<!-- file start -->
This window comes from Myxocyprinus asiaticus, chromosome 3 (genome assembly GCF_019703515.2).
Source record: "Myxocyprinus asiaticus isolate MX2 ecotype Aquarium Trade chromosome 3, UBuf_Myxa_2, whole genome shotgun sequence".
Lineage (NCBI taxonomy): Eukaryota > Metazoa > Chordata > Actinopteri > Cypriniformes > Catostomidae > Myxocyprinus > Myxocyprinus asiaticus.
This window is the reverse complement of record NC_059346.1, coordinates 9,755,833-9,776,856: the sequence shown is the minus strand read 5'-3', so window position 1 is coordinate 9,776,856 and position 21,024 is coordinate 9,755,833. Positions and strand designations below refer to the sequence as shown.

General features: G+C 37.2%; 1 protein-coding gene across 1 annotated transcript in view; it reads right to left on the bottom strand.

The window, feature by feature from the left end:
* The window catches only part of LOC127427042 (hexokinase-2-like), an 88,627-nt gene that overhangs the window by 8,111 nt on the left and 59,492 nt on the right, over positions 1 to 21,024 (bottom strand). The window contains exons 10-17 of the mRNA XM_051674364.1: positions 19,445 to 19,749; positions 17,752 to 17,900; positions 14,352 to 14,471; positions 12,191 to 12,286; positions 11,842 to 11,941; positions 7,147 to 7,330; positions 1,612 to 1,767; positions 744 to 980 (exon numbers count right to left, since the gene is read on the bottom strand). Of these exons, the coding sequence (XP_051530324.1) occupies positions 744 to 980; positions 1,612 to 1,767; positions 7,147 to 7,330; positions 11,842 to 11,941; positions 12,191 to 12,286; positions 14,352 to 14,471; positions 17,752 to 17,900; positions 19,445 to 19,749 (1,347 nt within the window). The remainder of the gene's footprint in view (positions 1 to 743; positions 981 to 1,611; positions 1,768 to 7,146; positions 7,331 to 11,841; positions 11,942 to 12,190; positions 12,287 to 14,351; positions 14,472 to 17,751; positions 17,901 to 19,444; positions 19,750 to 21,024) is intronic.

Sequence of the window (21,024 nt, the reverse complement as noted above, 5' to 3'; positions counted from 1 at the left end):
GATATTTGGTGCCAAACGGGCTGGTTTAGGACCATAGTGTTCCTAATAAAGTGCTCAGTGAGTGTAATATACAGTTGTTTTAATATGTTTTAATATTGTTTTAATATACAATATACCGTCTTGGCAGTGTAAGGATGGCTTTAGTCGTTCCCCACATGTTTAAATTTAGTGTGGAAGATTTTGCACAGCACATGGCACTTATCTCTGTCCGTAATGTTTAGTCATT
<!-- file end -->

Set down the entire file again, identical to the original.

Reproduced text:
This window comes from Myxocyprinus asiaticus, chromosome 3 (genome assembly GCF_019703515.2).
Source record: "Myxocyprinus asiaticus isolate MX2 ecotype Aquarium Trade chromosome 3, UBuf_Myxa_2, whole genome shotgun sequence".
Lineage (NCBI taxonomy): Eukaryota > Metazoa > Chordata > Actinopteri > Cypriniformes > Catostomidae > Myxocyprinus > Myxocyprinus asiaticus.
This window is the reverse complement of record NC_059346.1, coordinates 9,755,833-9,776,856: the sequence shown is the minus strand read 5'-3', so window position 1 is coordinate 9,776,856 and position 21,024 is coordinate 9,755,833. Positions and strand designations below refer to the sequence as shown.

General features: G+C 37.2%; 1 protein-coding gene across 1 annotated transcript in view; it reads right to left on the bottom strand.

The window, feature by feature from the left end:
* The window catches only part of LOC127427042 (hexokinase-2-like), an 88,627-nt gene that overhangs the window by 8,111 nt on the left and 59,492 nt on the right, over positions 1 to 21,024 (bottom strand). The window contains exons 10-17 of the mRNA XM_051674364.1: positions 19,445 to 19,749; positions 17,752 to 17,900; positions 14,352 to 14,471; positions 12,191 to 12,286; positions 11,842 to 11,941; positions 7,147 to 7,330; positions 1,612 to 1,767; positions 744 to 980 (exon numbers count right to left, since the gene is read on the bottom strand). Of these exons, the coding sequence (XP_051530324.1) occupies positions 744 to 980; positions 1,612 to 1,767; positions 7,147 to 7,330; positions 11,842 to 11,941; positions 12,191 to 12,286; positions 14,352 to 14,471; positions 17,752 to 17,900; positions 19,445 to 19,749 (1,347 nt within the window). The remainder of the gene's footprint in view (positions 1 to 743; positions 981 to 1,611; positions 1,768 to 7,146; positions 7,331 to 11,841; positions 11,942 to 12,190; positions 12,287 to 14,351; positions 14,472 to 17,751; positions 17,901 to 19,444; positions 19,750 to 21,024) is intronic.

Sequence of the window (21,024 nt, the reverse complement as noted above, 5' to 3'; positions counted from 1 at the left end):
GATATTTGGTGCCAAACGGGCTGGTTTAGGACCATAGTGTTCCTAATAAAGTGCTCAGTGAGTGTAATATACAGTTGTTTTAATATGTTTTAATATTGTTTTAATATACAATATACCGTCTTGGCAGTGTAAGGATGGCTTTAGTCGTTCCCCACATGTTTAAATTTAGTGTGGAAGATTTTGCACAGCACATGGCACTTATCTCTGTCCGTAATGTTTAGTCATT